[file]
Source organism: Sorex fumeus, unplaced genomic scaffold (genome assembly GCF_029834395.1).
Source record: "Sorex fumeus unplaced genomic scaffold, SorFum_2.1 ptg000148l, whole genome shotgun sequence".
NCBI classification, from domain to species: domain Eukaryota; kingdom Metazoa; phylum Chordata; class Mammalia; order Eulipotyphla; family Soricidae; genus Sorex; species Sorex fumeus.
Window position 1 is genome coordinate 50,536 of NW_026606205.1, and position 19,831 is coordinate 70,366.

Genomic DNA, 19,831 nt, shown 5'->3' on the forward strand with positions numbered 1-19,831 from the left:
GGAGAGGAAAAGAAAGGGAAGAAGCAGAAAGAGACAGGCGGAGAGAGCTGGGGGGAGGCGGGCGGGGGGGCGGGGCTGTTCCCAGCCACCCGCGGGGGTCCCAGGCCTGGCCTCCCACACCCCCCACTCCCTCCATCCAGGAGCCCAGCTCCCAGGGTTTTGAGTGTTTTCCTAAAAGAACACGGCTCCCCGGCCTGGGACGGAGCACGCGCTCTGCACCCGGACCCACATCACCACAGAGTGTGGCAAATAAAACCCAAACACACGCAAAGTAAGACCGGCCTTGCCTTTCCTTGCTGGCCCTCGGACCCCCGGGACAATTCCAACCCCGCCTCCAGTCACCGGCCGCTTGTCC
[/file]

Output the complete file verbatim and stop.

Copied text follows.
Source organism: Sorex fumeus, unplaced genomic scaffold (genome assembly GCF_029834395.1).
Source record: "Sorex fumeus unplaced genomic scaffold, SorFum_2.1 ptg000148l, whole genome shotgun sequence".
NCBI classification, from domain to species: domain Eukaryota; kingdom Metazoa; phylum Chordata; class Mammalia; order Eulipotyphla; family Soricidae; genus Sorex; species Sorex fumeus.
Window position 1 is genome coordinate 50,536 of NW_026606205.1, and position 19,831 is coordinate 70,366.

Genomic DNA, 19,831 nt, shown 5'->3' on the forward strand with positions numbered 1-19,831 from the left:
GGAGAGGAAAAGAAAGGGAAGAAGCAGAAAGAGACAGGCGGAGAGAGCTGGGGGGAGGCGGGCGGGGGGGCGGGGCTGTTCCCAGCCACCCGCGGGGGTCCCAGGCCTGGCCTCCCACACCCCCCACTCCCTCCATCCAGGAGCCCAGCTCCCAGGGTTTTGAGTGTTTTCCTAAAAGAACACGGCTCCCCGGCCTGGGACGGAGCACGCGCTCTGCACCCGGACCCACATCACCACAGAGTGTGGCAAATAAAACCCAAACACACGCAAAGTAAGACCGGCCTTGCCTTTCCTTGCTGGCCCTCGGACCCCCGGGACAATTCCAACCCCGCCTCCAGTCACCGGCCGCTTGTCC